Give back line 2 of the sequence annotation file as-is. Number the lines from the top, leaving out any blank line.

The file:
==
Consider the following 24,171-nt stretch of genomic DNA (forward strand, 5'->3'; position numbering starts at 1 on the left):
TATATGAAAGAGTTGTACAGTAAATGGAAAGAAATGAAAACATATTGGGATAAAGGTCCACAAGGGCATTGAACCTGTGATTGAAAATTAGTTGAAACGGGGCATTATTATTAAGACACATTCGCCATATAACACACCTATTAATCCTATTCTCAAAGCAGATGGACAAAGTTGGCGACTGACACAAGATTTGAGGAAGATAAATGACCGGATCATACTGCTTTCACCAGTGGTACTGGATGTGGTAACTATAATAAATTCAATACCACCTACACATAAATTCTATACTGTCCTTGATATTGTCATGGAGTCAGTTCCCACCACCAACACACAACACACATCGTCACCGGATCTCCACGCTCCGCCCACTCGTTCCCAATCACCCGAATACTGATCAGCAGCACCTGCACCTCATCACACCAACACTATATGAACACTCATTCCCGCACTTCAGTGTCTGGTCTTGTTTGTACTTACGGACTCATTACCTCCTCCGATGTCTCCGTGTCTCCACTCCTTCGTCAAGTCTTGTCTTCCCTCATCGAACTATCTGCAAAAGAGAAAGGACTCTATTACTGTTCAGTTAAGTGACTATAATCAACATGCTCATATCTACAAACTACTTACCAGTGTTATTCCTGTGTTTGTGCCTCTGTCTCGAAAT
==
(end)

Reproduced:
TATATGAAAGAGTTGTACAGTAAATGGAAAGAAATGAAAACATATTGGGATAAAGGTCCACAAGGGCATTGAACCTGTGATTGAAAATTAGTTGAAACGGGGCATTATTATTAAGACACATTCGCCATATAACACACCTATTAATCCTATTCTCAAAGCAGATGGACAAAGTTGGCGACTGACACAAGATTTGAGGAAGATAAATGACCGGATCATACTGCTTTCACCAGTGGTACTGGATGTGGTAACTATAATAAATTCAATACCACCTACACATAAATTCTATACTGTCCTTGATATTGTCATGGAGTCAGTTCCCACCACCAACACACAACACACATCGTCACCGGATCTCCACGCTCCGCCCACTCGTTCCCAATCACCCGAATACTGATCAGCAGCACCTGCACCTCATCACACCAACACTATATGAACACTCATTCCCGCACTTCAGTGTCTGGTCTTGTTTGTACTTACGGACTCATTACCTCCTCCGATGTCTCCGTGTCTCCACTCCTTCGTCAAGTCTTGTCTTCCCTCATCGAACTATCTGCAAAAGAGAAAGGACTCTATTACTGTTCAGTTAAGTGACTATAATCAACATGCTCATATCTACAAACTACTTACCAGTGTTATTCCTGTGTTTGTGCCTCTGTCTCGAAAT